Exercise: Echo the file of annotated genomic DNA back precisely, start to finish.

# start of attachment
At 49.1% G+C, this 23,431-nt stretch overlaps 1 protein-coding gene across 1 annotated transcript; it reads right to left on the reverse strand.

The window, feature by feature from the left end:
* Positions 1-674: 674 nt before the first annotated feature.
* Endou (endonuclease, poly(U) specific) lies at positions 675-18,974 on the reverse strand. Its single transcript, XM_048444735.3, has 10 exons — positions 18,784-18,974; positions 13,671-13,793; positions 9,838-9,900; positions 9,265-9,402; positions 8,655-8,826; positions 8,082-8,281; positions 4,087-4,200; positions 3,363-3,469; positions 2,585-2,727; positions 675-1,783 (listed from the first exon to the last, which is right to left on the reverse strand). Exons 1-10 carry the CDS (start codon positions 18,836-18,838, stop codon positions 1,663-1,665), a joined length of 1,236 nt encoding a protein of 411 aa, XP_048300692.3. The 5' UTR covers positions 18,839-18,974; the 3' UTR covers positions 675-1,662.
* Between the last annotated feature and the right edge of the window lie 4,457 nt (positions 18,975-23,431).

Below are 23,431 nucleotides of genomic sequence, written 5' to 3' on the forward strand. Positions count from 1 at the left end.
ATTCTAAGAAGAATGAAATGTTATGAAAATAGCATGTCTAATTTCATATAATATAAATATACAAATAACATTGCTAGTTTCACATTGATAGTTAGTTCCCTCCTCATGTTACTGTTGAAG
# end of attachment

At 49.1% G+C, this 23,431-nt stretch overlaps 1 protein-coding gene across 1 annotated transcript; it reads right to left on the reverse strand.

The window, feature by feature from the left end:
* Positions 1-674: 674 nt before the first annotated feature.
* Endou (endonuclease, poly(U) specific) lies at positions 675-18,974 on the reverse strand. Its single transcript, XM_048444735.3, has 10 exons — positions 18,784-18,974; positions 13,671-13,793; positions 9,838-9,900; positions 9,265-9,402; positions 8,655-8,826; positions 8,082-8,281; positions 4,087-4,200; positions 3,363-3,469; positions 2,585-2,727; positions 675-1,783 (listed from the first exon to the last, which is right to left on the reverse strand). Exons 1-10 carry the CDS (start codon positions 18,836-18,838, stop codon positions 1,663-1,665), a joined length of 1,236 nt encoding a protein of 411 aa, XP_048300692.3. The 5' UTR covers positions 18,839-18,974; the 3' UTR covers positions 675-1,662.
* Between the last annotated feature and the right edge of the window lie 4,457 nt (positions 18,975-23,431).

Below are 23,431 nucleotides of genomic sequence, written 5' to 3' on the forward strand. Positions count from 1 at the left end.
ATTCTAAGAAGAATGAAATGTTATGAAAATAGCATGTCTAATTTCATATAATATAAATATACAAATAACATTGCTAGTTTCACATTGATAGTTAGTTCCCTCCTCATGTTACTGTTGAAG